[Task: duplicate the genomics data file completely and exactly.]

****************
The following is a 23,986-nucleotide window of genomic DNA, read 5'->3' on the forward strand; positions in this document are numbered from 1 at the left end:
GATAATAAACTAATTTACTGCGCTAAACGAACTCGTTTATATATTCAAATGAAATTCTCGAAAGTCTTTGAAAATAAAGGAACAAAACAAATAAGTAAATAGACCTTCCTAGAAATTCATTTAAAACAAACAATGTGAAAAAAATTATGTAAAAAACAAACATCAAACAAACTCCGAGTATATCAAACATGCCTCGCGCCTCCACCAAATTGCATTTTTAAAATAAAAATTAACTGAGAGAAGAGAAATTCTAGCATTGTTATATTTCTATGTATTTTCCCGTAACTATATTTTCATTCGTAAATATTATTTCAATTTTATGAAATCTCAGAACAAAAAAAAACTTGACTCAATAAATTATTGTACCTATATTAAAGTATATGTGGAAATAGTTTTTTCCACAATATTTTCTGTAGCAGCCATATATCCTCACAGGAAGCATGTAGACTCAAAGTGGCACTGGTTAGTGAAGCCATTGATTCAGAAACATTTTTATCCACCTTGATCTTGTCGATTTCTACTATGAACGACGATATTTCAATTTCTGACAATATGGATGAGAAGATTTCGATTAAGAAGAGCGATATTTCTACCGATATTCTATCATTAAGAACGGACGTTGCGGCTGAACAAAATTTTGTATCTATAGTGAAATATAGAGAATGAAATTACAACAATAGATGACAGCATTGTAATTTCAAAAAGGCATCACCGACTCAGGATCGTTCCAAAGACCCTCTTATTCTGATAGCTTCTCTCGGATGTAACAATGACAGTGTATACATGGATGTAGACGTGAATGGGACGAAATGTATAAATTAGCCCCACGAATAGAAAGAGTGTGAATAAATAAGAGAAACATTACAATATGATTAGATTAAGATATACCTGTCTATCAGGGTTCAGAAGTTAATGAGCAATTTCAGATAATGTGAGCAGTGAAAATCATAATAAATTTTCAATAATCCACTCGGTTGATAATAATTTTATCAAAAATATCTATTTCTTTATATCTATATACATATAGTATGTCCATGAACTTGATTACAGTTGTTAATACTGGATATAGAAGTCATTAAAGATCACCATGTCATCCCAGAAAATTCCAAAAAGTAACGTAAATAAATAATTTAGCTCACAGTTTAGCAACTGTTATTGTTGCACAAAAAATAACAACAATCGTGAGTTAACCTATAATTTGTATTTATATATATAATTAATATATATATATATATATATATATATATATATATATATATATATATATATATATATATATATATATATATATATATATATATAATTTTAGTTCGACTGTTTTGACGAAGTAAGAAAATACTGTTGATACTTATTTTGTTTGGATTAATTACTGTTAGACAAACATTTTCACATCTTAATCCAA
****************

The following is a 23,986-nucleotide window of genomic DNA, read 5'->3' on the forward strand; positions in this document are numbered from 1 at the left end:
GATAATAAACTAATTTACTGCGCTAAACGAACTCGTTTATATATTCAAATGAAATTCTCGAAAGTCTTTGAAAATAAAGGAACAAAACAAATAAGTAAATAGACCTTCCTAGAAATTCATTTAAAACAAACAATGTGAAAAAAATTATGTAAAAAACAAACATCAAACAAACTCCGAGTATATCAAACATGCCTCGCGCCTCCACCAAATTGCATTTTTAAAATAAAAATTAACTGAGAGAAGAGAAATTCTAGCATTGTTATATTTCTATGTATTTTCCCGTAACTATATTTTCATTCGTAAATATTATTTCAATTTTATGAAATCTCAGAACAAAAAAAAACTTGACTCAATAAATTATTGTACCTATATTAAAGTATATGTGGAAATAGTTTTTTCCACAATATTTTCTGTAGCAGCCATATATCCTCACAGGAAGCATGTAGACTCAAAGTGGCACTGGTTAGTGAAGCCATTGATTCAGAAACATTTTTATCCACCTTGATCTTGTCGATTTCTACTATGAACGACGATATTTCAATTTCTGACAATATGGATGAGAAGATTTCGATTAAGAAGAGCGATATTTCTACCGATATTCTATCATTAAGAACGGACGTTGCGGCTGAACAAAATTTTGTATCTATAGTGAAATATAGAGAATGAAATTACAACAATAGATGACAGCATTGTAATTTCAAAAAGGCATCACCGACTCAGGATCGTTCCAAAGACCCTCTTATTCTGATAGCTTCTCTCGGATGTAACAATGACAGTGTATACATGGATGTAGACGTGAATGGGACGAAATGTATAAATTAGCCCCACGAATAGAAAGAGTGTGAATAAATAAGAGAAACATTACAATATGATTAGATTAAGATATACCTGTCTATCAGGGTTCAGAAGTTAATGAGCAATTTCAGATAATGTGAGCAGTGAAAATCATAATAAATTTTCAATAATCCACTCGGTTGATAATAATTTTATCAAAAATATCTATTTCTTTATATCTATATACATATAGTATGTCCATGAACTTGATTACAGTTGTTAATACTGGATATAGAAGTCATTAAAGATCACCATGTCATCCCAGAAAATTCCAAAAAGTAACGTAAATAAATAATTTAGCTCACAGTTTAGCAACTGTTATTGTTGCACAAAAAATAACAACAATCGTGAGTTAACCTATAATTTGTATTTATATATATAATTAATATATATATATATATATATATATATATATATATATATATATATATATATATATATATATATATATATATATATATATATATAATTTTAGTTCGACTGTTTTGACGAAGTAAGAAAATACTGTTGATACTTATTTTGTTTGGATTAATTACTGTTAGACAAACATTTTCACATCTTAATCCAA